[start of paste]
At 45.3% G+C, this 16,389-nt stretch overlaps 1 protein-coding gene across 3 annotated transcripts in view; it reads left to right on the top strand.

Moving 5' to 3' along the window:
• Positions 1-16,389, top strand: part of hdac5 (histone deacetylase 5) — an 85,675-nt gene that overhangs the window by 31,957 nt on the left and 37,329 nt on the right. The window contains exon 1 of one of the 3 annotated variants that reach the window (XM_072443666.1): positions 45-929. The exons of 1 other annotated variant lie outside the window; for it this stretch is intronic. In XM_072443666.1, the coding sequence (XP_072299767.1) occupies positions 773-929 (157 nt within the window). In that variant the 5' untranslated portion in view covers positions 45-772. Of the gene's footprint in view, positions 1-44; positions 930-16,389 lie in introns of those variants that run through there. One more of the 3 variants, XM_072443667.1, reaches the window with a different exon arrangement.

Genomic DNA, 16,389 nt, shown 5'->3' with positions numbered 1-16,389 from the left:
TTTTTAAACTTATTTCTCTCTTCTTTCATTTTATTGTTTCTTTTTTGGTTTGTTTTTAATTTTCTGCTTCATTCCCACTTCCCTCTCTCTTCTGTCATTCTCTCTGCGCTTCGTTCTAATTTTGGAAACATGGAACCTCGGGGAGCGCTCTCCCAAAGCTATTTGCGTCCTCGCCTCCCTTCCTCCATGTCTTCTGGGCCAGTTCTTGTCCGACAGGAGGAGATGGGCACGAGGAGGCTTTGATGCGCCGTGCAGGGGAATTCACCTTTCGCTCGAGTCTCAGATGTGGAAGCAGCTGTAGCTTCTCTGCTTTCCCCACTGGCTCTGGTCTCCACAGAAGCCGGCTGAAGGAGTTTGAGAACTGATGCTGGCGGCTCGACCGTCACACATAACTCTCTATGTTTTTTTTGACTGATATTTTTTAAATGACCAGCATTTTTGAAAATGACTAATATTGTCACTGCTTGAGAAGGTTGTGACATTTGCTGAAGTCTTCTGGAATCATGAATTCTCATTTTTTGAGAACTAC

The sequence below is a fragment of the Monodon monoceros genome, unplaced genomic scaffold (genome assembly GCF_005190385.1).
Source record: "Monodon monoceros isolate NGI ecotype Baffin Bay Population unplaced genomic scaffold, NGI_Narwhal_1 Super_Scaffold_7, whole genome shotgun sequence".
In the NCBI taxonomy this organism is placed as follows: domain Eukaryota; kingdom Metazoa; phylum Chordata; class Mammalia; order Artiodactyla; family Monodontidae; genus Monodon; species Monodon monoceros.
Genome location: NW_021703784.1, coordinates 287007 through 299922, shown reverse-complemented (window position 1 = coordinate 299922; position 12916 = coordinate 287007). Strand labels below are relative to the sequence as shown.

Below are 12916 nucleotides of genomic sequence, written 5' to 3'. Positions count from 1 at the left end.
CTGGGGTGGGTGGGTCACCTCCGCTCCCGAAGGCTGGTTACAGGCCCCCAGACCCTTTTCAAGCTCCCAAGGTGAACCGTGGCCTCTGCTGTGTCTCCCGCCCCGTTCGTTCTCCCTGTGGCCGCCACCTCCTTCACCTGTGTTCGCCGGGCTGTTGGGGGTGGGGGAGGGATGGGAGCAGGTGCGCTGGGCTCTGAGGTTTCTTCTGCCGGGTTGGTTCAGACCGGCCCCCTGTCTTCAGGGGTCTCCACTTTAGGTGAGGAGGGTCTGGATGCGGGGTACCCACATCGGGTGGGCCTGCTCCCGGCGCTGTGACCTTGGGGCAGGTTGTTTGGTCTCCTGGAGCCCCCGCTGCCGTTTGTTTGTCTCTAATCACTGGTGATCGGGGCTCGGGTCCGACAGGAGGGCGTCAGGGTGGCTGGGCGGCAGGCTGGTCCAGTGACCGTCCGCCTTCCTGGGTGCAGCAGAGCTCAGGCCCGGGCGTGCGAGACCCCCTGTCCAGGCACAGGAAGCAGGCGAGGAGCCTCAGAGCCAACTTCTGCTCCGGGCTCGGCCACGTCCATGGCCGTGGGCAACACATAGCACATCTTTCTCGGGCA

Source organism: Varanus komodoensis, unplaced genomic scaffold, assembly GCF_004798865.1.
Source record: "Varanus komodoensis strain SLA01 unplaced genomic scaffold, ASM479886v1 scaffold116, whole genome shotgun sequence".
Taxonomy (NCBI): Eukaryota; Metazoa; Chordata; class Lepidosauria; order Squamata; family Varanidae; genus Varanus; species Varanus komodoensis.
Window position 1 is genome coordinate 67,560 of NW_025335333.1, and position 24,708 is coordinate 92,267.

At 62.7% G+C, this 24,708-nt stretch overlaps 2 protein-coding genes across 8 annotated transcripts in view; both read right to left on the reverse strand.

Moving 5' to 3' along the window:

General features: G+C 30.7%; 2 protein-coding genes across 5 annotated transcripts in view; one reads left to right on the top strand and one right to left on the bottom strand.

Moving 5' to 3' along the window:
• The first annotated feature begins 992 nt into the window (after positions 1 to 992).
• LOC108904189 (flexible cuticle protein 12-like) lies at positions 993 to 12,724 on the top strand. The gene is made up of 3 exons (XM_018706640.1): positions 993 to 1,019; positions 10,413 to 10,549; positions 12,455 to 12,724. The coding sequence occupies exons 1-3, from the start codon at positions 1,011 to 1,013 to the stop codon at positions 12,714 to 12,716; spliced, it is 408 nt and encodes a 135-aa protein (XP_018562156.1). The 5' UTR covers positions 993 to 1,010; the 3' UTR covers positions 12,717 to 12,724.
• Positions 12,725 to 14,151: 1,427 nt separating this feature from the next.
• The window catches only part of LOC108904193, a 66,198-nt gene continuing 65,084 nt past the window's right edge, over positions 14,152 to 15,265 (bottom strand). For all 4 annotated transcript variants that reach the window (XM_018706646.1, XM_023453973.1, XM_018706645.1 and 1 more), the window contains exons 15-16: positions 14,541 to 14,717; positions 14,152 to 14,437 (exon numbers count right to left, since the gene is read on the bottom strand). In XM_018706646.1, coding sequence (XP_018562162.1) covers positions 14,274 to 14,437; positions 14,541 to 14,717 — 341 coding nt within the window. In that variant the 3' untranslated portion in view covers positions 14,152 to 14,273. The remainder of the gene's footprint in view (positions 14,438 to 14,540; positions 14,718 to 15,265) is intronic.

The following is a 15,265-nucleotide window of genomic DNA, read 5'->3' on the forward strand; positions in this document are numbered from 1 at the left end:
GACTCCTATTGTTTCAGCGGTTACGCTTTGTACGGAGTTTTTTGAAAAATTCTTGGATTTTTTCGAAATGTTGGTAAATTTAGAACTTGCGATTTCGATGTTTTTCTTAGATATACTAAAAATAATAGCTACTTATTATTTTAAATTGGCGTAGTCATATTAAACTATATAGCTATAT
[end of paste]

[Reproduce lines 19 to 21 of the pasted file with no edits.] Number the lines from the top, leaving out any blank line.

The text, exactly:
Moving 5' to 3' along the window:
• The first annotated feature begins 992 nt into the window (after positions 1 to 992).
• LOC108904189 (flexible cuticle protein 12-like) lies at positions 993 to 12,724 on the top strand. The gene is made up of 3 exons (XM_018706640.1): positions 993 to 1,019; positions 10,413 to 10,549; positions 12,455 to 12,724. The coding sequence occupies exons 1-3, from the start codon at positions 1,011 to 1,013 to the stop codon at positions 12,714 to 12,716; spliced, it is 408 nt and encodes a 135-aa protein (XP_018562156.1). The 5' UTR covers positions 993 to 1,010; the 3' UTR covers positions 12,717 to 12,724.